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Years ago my friend Gerry Straub underwent a spectacular modern-day conversion, from successful Hollywood TV producer and practicing atheist to downwardly mobile disciple of Jesus, following his hero, St. Francis of Assisi. Soon, he founded a Franciscan-based non-profit, the San Damiano Foundation, where he now makes groundbreaking films documenting the poorest of the worldâ€™s poor.
This week, his latest film premieres, touching upon a slightly different topic – of all things, me. It’s about my life in the New Mexico desert, my efforts to teach gospel nonviolence, and my tales from 25 years in the Christian peace movement.
Church groups and universities everywhere have shown his films, with titles such as: Endless Exodus, Embracing the Leper, Rescue Me, When Did I See You Hungry?, The Patients of a Saint, and Where Love Is. â€œI fervently believe film can touch hearts and minds,â€ Gerry told the Los Angeles Times. To The New York Times, he said, â€œMy message is for Christians who show an utter lack of concern or compassion for people who have nothing.â€
Gerryâ€™s new film about gospel nonviolence, The Narrow Path, developed over the course of some years. Gerry and I talk frequently (St. Francis is passion for both of us). During one conversation, when Gerry grew animated over the saintâ€™s voluntary poverty and his great love for the poor and marginalized, I suggested that Francis embodied radical nonviolence, as well.
From there Gerry spun out his idea. â€œLetâ€™s do a film about you in the New Mexico desert,â€ he said. â€œWeâ€™ll film you walking through the high desert, talking about the nonviolence of Jesus, and weâ€™ll culminate with the annual Christian gathering at Los Alamos.â€ Thatâ€™s where hundreds of us go each Hiroshima Day to sit in sackcloth and ashes to repent of the sin of war and nuclear weapons, just like the people of Nineveh did long ago.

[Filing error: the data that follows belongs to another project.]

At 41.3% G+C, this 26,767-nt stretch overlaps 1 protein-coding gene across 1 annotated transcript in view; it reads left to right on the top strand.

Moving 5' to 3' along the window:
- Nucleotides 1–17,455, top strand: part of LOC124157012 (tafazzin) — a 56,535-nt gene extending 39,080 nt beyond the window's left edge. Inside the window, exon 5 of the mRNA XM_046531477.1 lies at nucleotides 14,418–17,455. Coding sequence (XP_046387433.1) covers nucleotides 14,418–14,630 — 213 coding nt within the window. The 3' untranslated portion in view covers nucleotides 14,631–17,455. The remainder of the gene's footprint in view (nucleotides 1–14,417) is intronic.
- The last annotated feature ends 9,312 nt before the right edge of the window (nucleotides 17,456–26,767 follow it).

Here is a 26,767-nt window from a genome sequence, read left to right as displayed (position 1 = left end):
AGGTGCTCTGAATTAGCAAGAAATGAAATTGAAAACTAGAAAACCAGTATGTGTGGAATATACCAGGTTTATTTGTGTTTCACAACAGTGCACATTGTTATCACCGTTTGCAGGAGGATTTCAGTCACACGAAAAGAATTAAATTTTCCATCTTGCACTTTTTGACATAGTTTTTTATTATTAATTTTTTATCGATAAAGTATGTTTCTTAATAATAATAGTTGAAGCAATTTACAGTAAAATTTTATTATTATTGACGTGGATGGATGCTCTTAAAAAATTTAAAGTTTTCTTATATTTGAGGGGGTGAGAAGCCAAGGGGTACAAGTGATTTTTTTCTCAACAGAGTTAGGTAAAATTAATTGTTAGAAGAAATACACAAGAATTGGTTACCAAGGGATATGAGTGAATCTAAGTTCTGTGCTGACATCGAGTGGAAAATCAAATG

Thus, a movie is born. The Narrow Path, some 90 minutes long on DVD – with cameos from Daniel Berrigan, Martin Sheen, Cindy Sheehan, Kathy Kelly, Ron Kovic and music by Jackson Browne, â€œLives in the Balance,â€ and Joan Baez, â€œLet it Beâ€ – is a movie set in the austere beauty of the desert where I live, atop a mesa some 7,000 feet in the air, overlooking miles of spectacular scenery, the land teeming with jackrabbits, ravens, horses, coyotes, scorpions, tarantulas, and rattlers (plus my cat) … And in the distance – the nuclear hellhole of Los Alamos.
Itâ€™s awkward undertaking such a project, but the risks notwithstanding, I hope it will spur people, especially young people, toward a life of peace work and active nonviolence; to take up the gospel journey and walk forward on that “narrow path” of gospel nonviolence toward a new world without war, poverty, or nuclear weapons.
John Dear is a Jesuit priest, peace activist, and the author of more than 20 books. He has also just released his latest book, Transfiguration (from Doubleday), and writes a weekly column for the National Catholic Reporter, at www.ncrcafe.org. The Narrow Path DVD can be shown in short chapter segments, and is an excellent resource for church groups, classes, or family viewing. Learn more at www.sandamianofoundation.org. For further information about John, or for discount bulk orders, contact: http://www.johndear.org/.